The narrative non-fiction follows the author—from birth to age seventy-one. Born in a log cabin, in Mud Lake, QC. At age thirteen, the large family of twelve must relocate. They move to Sudbury, Ont. A stressful period of adjustment follows; first impressions of the mining town; living with poverty; the troubled teenage years; the shame of living in the “projects” (low-rental housing); first year of high school without fluency in English; the difficulties attendant upon a large family wrestling with poverty, and a father chronically unemployed; mother’s strength of character keeps the family together.
The book touches upon many subjects that have wide human appeal, regardless of social standing (or lack thereof). It talks about social, cultural, economic and political issues. It talks about feelings and things of the heart. It should identify and connect with a broad spectrum of society—it is said simply and honestly.
The author introduces the reader to a wide variety of real stories and adventures; as a child and teenager; from a stint as an officer in the Canadian army, to teaching up north on the DEW Line, and finally, through his thirty-five-year career as a Social Worker with the Sudbury Municipal Social Services (welfare) Department.
Paperback: 578 pages
Publishing date: November 6, 2018
Product Dimensions: 6 x 1.4 x 9 inches
Price: $28.30 (paperback) $9,77 (e-book)
Ray A. Vincent attended Laurentian University and graduated with a Bachelor of Arts degree in Psychology, and Certification in Social Work. He went on to work with the City of Sudbury's Welfare Department, initially as a caseworker and later moving on to supervisory and managing positions. He spent 35 years in the "helping profession" until his retirement in 1999. Ray was born in Canada, in a log cabin, in the mining backwoods of Northwestern Quebec. Growing up in poverty and in a large family of twelve, brought the young man face to face with what was significant and with what was trivial in life. He knew that in his family, once you walked in the house, you were taken in, welcomed, and covered in the warmth of love and personal attention that only good parents can have for you. "That's all they had to give us," he said, "but there was a lot of it, and it was unbounded, unconditional and selfless."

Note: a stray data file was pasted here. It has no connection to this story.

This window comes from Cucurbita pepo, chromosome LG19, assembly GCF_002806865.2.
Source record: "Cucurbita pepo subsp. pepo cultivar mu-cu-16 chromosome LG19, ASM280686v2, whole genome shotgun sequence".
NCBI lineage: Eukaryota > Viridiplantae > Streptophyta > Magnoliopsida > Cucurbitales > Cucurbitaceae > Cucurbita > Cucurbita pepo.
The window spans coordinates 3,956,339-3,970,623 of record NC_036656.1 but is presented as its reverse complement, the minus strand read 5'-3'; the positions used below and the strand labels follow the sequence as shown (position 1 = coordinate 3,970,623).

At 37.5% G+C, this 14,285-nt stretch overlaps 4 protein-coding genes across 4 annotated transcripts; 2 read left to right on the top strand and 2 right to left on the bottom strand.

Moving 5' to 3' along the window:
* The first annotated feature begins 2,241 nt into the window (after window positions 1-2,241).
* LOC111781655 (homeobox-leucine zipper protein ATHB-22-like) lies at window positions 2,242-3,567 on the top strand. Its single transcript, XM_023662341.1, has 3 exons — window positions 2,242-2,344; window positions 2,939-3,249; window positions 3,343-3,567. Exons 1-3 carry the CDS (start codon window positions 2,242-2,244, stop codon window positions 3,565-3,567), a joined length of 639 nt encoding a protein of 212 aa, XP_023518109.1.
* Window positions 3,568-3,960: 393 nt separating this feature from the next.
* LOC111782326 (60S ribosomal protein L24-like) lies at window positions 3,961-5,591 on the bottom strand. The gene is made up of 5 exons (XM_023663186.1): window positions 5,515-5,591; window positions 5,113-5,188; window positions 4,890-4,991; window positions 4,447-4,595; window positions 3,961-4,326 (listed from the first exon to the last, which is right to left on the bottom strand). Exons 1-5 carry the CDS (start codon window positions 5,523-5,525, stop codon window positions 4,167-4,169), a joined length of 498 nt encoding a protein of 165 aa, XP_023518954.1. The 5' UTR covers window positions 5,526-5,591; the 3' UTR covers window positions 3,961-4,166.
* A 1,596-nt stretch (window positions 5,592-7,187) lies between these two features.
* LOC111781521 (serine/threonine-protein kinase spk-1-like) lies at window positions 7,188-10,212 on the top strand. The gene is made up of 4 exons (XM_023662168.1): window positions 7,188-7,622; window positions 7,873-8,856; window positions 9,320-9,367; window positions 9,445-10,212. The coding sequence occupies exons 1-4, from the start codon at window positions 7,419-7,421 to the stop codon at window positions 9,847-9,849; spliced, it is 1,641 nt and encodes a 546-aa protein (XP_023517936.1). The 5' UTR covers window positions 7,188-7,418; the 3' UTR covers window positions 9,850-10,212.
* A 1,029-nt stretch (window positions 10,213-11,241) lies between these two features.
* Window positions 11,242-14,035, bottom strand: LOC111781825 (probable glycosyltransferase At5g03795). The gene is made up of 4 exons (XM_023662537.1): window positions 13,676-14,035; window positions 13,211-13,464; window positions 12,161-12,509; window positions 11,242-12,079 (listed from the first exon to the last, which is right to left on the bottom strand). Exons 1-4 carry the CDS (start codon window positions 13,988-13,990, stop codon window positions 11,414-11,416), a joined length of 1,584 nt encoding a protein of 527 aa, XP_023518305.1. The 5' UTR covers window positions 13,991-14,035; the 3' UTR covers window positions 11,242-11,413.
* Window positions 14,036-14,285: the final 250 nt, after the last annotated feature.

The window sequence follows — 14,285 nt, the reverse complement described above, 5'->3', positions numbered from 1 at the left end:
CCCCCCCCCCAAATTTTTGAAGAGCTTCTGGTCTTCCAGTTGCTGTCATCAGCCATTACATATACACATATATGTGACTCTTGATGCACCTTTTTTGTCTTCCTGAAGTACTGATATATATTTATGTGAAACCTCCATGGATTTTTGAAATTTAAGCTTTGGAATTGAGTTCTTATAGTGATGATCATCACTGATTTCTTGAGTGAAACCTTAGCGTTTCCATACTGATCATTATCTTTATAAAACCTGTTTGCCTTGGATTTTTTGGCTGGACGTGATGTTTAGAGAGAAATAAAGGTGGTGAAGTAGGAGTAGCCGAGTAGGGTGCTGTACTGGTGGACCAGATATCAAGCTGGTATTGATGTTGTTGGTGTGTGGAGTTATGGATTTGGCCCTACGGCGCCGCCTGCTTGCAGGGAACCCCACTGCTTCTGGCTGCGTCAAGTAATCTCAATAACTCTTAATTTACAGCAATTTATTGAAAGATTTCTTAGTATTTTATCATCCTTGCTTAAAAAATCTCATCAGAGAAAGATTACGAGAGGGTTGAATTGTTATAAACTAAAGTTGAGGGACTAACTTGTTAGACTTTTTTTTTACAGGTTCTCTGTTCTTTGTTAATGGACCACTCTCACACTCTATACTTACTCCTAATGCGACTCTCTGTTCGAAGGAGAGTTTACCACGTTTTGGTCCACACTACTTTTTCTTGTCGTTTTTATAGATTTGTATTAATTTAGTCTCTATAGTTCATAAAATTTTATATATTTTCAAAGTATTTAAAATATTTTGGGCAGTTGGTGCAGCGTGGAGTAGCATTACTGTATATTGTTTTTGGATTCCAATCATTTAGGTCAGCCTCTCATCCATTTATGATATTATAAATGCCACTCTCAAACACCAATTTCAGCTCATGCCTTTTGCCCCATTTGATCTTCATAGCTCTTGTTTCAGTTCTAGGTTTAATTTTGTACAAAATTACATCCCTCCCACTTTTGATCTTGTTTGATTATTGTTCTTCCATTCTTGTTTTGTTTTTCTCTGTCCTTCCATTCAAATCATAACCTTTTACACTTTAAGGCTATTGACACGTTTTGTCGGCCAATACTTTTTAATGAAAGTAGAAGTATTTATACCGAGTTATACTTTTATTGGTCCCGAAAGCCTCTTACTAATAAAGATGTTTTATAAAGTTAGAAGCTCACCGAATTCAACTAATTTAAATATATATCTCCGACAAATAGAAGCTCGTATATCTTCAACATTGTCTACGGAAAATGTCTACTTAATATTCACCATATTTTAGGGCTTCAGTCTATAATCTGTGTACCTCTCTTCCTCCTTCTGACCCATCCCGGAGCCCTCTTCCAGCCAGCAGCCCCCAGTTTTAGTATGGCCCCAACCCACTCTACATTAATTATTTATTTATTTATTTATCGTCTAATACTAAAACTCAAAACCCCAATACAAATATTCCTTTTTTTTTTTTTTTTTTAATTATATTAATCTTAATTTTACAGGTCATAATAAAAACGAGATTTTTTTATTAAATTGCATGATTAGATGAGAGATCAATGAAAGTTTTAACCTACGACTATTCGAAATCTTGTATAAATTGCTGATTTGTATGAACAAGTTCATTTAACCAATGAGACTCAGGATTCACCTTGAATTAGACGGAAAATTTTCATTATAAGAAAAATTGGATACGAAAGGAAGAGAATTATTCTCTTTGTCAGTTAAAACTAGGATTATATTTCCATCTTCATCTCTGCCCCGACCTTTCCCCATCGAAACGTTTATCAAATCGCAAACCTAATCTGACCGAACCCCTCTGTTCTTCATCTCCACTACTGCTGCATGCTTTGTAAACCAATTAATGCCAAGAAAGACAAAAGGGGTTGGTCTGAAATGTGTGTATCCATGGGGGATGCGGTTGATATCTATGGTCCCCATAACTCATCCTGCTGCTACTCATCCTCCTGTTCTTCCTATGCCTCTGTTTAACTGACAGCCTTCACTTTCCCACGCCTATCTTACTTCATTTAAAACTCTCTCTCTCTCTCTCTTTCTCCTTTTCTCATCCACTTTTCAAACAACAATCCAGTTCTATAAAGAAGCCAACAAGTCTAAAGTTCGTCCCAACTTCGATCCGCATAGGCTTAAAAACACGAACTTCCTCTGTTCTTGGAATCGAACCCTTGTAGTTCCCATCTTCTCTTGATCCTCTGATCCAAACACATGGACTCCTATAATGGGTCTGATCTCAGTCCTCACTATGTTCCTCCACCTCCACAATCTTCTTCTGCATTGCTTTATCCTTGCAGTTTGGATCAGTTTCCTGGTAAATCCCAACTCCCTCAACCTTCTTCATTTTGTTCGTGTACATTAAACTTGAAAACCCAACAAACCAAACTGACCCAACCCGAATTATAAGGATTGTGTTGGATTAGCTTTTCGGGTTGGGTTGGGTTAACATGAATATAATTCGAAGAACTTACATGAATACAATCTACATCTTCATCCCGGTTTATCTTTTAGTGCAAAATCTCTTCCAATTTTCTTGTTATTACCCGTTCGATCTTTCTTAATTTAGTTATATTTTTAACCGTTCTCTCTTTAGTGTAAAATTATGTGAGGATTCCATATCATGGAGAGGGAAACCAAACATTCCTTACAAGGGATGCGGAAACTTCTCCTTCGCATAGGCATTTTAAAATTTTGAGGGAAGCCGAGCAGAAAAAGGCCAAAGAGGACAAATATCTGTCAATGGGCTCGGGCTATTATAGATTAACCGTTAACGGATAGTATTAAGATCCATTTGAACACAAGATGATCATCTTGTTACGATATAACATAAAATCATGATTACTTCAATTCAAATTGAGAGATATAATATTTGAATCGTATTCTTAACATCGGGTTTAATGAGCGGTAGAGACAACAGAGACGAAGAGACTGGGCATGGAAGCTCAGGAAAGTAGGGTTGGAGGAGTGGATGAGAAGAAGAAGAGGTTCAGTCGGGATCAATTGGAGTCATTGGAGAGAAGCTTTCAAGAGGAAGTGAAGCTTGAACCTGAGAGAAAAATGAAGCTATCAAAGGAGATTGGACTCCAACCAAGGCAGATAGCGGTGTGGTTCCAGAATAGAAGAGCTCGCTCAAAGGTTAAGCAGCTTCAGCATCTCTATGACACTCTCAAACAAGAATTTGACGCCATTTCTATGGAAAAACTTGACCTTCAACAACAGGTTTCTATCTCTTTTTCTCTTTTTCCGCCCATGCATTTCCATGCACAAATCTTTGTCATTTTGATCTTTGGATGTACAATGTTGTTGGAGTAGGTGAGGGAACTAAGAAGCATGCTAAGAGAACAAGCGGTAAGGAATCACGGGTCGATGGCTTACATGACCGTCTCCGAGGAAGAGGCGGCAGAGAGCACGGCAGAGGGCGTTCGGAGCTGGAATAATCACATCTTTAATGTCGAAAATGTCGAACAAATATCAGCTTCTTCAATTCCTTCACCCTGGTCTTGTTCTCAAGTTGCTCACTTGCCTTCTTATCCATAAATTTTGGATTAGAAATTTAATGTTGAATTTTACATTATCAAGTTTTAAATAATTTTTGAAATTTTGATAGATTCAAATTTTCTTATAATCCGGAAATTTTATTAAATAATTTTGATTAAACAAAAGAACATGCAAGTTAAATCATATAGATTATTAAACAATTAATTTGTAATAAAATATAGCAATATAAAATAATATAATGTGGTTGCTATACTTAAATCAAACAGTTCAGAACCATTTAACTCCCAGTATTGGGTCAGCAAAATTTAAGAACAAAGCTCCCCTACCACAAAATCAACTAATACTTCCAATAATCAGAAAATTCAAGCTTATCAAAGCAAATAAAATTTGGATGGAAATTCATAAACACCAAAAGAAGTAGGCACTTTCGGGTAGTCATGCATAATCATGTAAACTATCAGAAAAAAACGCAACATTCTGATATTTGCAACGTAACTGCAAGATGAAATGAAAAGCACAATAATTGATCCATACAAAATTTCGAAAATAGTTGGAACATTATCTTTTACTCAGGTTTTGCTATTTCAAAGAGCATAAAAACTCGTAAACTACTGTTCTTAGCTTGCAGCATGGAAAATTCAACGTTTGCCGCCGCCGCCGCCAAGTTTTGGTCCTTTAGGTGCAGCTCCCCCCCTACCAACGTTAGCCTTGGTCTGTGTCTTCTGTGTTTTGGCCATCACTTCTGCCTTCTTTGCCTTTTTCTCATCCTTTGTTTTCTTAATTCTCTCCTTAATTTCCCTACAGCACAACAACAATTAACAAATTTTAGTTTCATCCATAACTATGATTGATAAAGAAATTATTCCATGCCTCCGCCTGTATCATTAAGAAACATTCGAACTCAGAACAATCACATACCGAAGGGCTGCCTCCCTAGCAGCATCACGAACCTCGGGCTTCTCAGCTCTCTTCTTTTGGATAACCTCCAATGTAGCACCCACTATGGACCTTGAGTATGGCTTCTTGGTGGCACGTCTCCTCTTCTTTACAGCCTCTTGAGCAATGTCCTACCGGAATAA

His mother was a great storyteller and he inherited from her a great love of books which fed a voracious appetite for reading.
The family moved to Sudbury, Ontario, when Ray was coming into his teenage years. The cultural transition of moving from a small town, French Canadian environment, to English speaking Canada proved difficult and challenging but it opened many venues to opportunities and personal growth. He was blessed with an acute visual memory. The colorful events of childhood and professional activities have taken Ray across a rich and varied landscape of experiences——some of which make for compelling stories.
Ray married his sweetheart, Emily, fifty years ago. They live in Sudbury, Ontario.